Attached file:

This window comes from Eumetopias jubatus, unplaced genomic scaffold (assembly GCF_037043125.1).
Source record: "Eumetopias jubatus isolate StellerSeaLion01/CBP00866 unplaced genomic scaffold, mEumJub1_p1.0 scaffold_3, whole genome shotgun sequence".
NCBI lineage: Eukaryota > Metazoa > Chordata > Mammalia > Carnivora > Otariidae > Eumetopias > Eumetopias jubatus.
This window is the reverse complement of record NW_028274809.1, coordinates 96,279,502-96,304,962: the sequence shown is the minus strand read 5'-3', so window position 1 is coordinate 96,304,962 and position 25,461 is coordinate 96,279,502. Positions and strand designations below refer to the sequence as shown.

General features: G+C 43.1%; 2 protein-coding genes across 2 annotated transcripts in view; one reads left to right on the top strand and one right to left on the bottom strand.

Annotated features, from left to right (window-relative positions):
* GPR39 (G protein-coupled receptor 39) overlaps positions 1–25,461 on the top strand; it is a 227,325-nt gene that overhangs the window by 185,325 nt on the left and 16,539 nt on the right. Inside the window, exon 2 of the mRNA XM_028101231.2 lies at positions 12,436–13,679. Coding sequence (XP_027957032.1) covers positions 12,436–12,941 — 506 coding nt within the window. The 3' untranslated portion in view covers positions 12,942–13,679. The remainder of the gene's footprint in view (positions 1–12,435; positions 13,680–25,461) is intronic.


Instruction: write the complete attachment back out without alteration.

This window comes from Eumetopias jubatus, unplaced genomic scaffold (assembly GCF_037043125.1).
Source record: "Eumetopias jubatus isolate StellerSeaLion01/CBP00866 unplaced genomic scaffold, mEumJub1_p1.0 scaffold_3, whole genome shotgun sequence".
NCBI lineage: Eukaryota > Metazoa > Chordata > Mammalia > Carnivora > Otariidae > Eumetopias > Eumetopias jubatus.
This window is the reverse complement of record NW_028274809.1, coordinates 96,279,502-96,304,962: the sequence shown is the minus strand read 5'-3', so window position 1 is coordinate 96,304,962 and position 25,461 is coordinate 96,279,502. Positions and strand designations below refer to the sequence as shown.

General features: G+C 43.1%; 2 protein-coding genes across 2 annotated transcripts in view; one reads left to right on the top strand and one right to left on the bottom strand.

Annotated features, from left to right (window-relative positions):
* GPR39 (G protein-coupled receptor 39) overlaps positions 1–25,461 on the top strand; it is a 227,325-nt gene that overhangs the window by 185,325 nt on the left and 16,539 nt on the right. Inside the window, exon 2 of the mRNA XM_028101231.2 lies at positions 12,436–13,679. Coding sequence (XP_027957032.1) covers positions 12,436–12,941 — 506 coding nt within the window. The 3' untranslated portion in view covers positions 12,942–13,679. The remainder of the gene's footprint in view (positions 1–12,435; positions 13,680–25,461) is intronic.